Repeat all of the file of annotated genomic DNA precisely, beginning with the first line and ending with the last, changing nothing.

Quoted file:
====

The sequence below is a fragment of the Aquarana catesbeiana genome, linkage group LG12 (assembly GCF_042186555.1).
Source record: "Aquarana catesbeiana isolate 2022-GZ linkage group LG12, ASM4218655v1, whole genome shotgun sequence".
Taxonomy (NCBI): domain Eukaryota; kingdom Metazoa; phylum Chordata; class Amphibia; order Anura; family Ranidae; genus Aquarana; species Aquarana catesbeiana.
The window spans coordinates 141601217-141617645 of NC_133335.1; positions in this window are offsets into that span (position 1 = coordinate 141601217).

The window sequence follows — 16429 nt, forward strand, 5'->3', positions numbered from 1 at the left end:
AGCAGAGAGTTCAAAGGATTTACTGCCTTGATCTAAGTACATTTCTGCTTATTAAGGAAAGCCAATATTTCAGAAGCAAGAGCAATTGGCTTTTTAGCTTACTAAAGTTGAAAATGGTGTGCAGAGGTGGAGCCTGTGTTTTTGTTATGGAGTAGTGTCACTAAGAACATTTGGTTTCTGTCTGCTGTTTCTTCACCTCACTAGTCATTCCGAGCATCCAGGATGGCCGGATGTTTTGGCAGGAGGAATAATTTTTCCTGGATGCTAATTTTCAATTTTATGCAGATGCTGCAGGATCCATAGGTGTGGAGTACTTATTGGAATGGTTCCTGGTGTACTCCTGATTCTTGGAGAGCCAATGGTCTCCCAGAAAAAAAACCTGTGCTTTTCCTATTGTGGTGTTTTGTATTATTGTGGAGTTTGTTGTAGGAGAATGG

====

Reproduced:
The sequence below is a fragment of the Aquarana catesbeiana genome, linkage group LG12 (assembly GCF_042186555.1).
Source record: "Aquarana catesbeiana isolate 2022-GZ linkage group LG12, ASM4218655v1, whole genome shotgun sequence".
Taxonomy (NCBI): domain Eukaryota; kingdom Metazoa; phylum Chordata; class Amphibia; order Anura; family Ranidae; genus Aquarana; species Aquarana catesbeiana.
The window spans coordinates 141601217-141617645 of NC_133335.1; positions in this window are offsets into that span (position 1 = coordinate 141601217).

The window sequence follows — 16429 nt, forward strand, 5'->3', positions numbered from 1 at the left end:
AGCAGAGAGTTCAAAGGATTTACTGCCTTGATCTAAGTACATTTCTGCTTATTAAGGAAAGCCAATATTTCAGAAGCAAGAGCAATTGGCTTTTTAGCTTACTAAAGTTGAAAATGGTGTGCAGAGGTGGAGCCTGTGTTTTTGTTATGGAGTAGTGTCACTAAGAACATTTGGTTTCTGTCTGCTGTTTCTTCACCTCACTAGTCATTCCGAGCATCCAGGATGGCCGGATGTTTTGGCAGGAGGAATAATTTTTCCTGGATGCTAATTTTCAATTTTATGCAGATGCTGCAGGATCCATAGGTGTGGAGTACTTATTGGAATGGTTCCTGGTGTACTCCTGATTCTTGGAGAGCCAATGGTCTCCCAGAAAAAAAACCTGTGCTTTTCCTATTGTGGTGTTTTGTATTATTGTGGAGTTTGTTGTAGGAGAATGG